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safer at home

Slowing the spread of COVID-19 is of vital importance in all 50 states and U.S. territories. Accomplishing such a feat has proven to be a challenge, although some states have had an easier time than others.

In America, 455,243 people have tested positive for the deadly coronavirus; 24,723 have recovered, and 16,191 have died. The numbers continue to climb at an alarming rate, but they may begin to slow thanks to actions taken by people across the country.

Social distancing, sheltering in place, and self-quarantining are effective ways to prevent disease transmission. Wearing personal protective equipment (PPE) like face masks can help stop the spread of the disease as well. The Centers for Disease Control and Prevention (CDC) recommends that everyone wear a mask when in public.

You have probably noticed in California and other states, nonessential businesses have been ordered to shutter until the crisis is contained. In most cases, companies have been adhering to the above mandate.

Naturally, it’s challenging for authorities to enforce the new rules that have emerged in the wake of the pandemic. As such, some stores are choosing to ignore state and city orders and are failing to comply with the law.

Cracking Down on Scofflaws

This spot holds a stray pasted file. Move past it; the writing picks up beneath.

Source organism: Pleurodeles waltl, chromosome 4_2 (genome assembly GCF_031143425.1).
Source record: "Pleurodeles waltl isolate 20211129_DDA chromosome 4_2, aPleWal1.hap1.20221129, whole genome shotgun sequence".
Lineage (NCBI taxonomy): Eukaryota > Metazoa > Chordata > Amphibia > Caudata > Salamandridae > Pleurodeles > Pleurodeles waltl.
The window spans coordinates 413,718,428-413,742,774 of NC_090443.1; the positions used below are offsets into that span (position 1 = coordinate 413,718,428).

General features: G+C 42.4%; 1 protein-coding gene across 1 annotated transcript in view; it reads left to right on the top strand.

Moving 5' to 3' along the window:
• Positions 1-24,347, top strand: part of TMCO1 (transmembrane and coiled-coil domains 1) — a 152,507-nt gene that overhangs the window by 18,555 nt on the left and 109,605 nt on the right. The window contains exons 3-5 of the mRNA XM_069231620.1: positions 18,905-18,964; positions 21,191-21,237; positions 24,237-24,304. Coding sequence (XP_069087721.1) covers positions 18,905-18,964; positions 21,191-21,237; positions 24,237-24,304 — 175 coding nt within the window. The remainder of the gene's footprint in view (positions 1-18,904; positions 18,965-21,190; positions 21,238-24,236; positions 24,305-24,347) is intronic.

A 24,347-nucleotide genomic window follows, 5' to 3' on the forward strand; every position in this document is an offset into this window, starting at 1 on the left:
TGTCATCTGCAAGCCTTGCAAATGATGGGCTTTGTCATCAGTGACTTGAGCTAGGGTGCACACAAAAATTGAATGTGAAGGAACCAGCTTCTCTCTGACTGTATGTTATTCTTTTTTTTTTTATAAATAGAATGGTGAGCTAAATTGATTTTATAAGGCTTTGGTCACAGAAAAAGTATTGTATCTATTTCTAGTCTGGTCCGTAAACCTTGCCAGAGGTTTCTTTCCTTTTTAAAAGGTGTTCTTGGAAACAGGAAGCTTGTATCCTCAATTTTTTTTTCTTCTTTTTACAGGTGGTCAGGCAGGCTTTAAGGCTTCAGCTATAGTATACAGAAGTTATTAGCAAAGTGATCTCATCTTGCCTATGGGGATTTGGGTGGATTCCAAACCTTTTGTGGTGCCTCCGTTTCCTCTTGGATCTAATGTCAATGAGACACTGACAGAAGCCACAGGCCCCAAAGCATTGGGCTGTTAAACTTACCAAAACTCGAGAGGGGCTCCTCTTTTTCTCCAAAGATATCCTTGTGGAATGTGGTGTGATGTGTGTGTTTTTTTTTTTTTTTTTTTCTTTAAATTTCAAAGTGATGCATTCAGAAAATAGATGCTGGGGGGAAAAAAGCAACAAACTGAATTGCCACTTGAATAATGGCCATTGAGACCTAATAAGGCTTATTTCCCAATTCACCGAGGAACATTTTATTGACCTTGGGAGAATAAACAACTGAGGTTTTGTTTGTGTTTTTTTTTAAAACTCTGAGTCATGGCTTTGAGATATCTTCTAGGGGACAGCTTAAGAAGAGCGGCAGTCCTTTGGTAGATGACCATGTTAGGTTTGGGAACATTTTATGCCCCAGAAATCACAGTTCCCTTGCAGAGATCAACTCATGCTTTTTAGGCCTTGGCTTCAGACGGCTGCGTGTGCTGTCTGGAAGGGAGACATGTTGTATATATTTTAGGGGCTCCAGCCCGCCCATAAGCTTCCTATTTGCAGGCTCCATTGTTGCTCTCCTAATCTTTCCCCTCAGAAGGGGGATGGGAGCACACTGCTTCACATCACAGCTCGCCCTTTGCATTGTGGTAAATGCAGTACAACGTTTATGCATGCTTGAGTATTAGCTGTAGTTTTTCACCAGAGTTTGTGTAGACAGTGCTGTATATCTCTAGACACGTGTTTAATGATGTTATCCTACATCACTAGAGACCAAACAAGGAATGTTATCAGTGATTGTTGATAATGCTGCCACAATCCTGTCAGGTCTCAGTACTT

In California, public beaches are closed, and nonessential businesses are ordered to do the same, all part of the “Safer at Home” order. You might be wondering about what happens when people ignore the new mandate? Well, arrests are being made, and criminal charges are being filed, according to The Los Angeles Times. Those who think that flouting coronavirus orders is in their best interest should think again.

Los Angeles County prosecutors filed charges against two businesses for failing to comply with the “Safer at Home” order. Criminal charges were filed against two smoke shops, a shoe store and a discount electronics retailer.

Los Angeles County sheriff’s deputies arrested a paddleboarder who ignored lifeguards’ orders to come ashore near the Malibu Pier, the article reports. A surfer in Manhattan Beach received a $1,000 citation for ignoring warnings to stay out of the ocean.

“The mayor’s order is clear: Only essential businesses, such as healthcare providers, organizations serving vulnerable populations, and grocery stores, may remain open during the COVID-19 emergency,” said City Attorney Mike Feuer. “We’re all safer at home. Nonessential businesses remaining open at this time jeopardize public health and safety, and my office is committed to vigorously enforcing the mayor’s order.” 

Orange County Criminal Defense Attorney

Please reach out to the Law Office of Ronald G. Brower if you are being charged with a crime in California. Attorney Brower has the experience to help you find a favorable outcome in your case.

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